Sony may have two smartwatches on the market already, but the company is just now dipping its toes into the realm of the quantified self. As CES trudges on, it’s increasingly evident that smartphones are becoming the dumping ground for a new technology trend: wearables.
Sony’s Core sensor isn’t a health or fitness tracker, but a “life tracker,” an all-encompassing measuring tool for what one does in his or her daily life. Yes, it counts steps and can interpret whether you’re walking, running or biking, but Core also wants to be a conduit for tracking social and entertainment.
How it does this is to pair, via Bluetooth 4.0, to an Android smartphone, working with an accompanying Lifelog app. While Core works on its own — stick it in a pocket, bag or purse — Sony plans to offer accessories, such as a Smartband bracelet, to turn it into an accessory. This is both an advantage and disadvantage: the Fitbit Flex was basically a sensor stuffed into a rubber suit which, once removed for charging or cleaning, could easily get lost. The company’s successor, the Force, embeds the sensor in the bracelet, addressing that issue.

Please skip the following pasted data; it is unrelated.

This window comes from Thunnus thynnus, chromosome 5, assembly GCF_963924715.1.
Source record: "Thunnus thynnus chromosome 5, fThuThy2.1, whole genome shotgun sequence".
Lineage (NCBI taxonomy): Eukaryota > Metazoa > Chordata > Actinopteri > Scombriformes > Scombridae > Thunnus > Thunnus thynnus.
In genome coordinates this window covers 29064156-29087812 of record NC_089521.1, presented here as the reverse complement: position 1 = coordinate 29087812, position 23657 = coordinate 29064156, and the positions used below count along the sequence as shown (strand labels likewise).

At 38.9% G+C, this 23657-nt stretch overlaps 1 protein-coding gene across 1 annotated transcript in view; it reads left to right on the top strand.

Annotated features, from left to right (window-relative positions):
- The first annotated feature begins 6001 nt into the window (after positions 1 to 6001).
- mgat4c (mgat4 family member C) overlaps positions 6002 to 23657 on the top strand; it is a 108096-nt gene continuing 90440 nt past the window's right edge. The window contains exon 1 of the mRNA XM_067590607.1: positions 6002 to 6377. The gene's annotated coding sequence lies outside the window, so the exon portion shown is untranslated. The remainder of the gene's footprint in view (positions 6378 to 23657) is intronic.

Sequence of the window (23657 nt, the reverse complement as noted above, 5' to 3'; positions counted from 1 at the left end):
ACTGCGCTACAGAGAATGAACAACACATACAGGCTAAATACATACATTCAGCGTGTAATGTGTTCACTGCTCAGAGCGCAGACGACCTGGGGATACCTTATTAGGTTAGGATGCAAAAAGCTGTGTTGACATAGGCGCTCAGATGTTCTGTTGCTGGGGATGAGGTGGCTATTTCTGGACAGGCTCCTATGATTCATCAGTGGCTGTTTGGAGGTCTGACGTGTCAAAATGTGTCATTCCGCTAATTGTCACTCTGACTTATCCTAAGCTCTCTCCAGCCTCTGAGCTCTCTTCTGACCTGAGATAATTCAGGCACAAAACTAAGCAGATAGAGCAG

But Core likely needs to be extricable because it purports to be more than merely a step-and-calorie counter. Sony is positioning the sensor as the physical equivalent of a journaling app, able to determine your location and, when synced to your phone, attach photos and notes from that place. Think of it as a physical Heyday.
According to Sony, Core will also be able to notify users of incoming calls with a built-in vibration motor, though there is no display to facilitate more advanced notifications. But the dearth of battery-sucking features means Core will last five days or more, and is easily rechargeable via microUSB.
The sensor is coming to Europe and the U.S. for around $100 by the end of March, and Sony plans to outline its functionality in more detail in the run-up to release. For now, it’s an interesting experiment, and a great way to showcase the Xperia brand.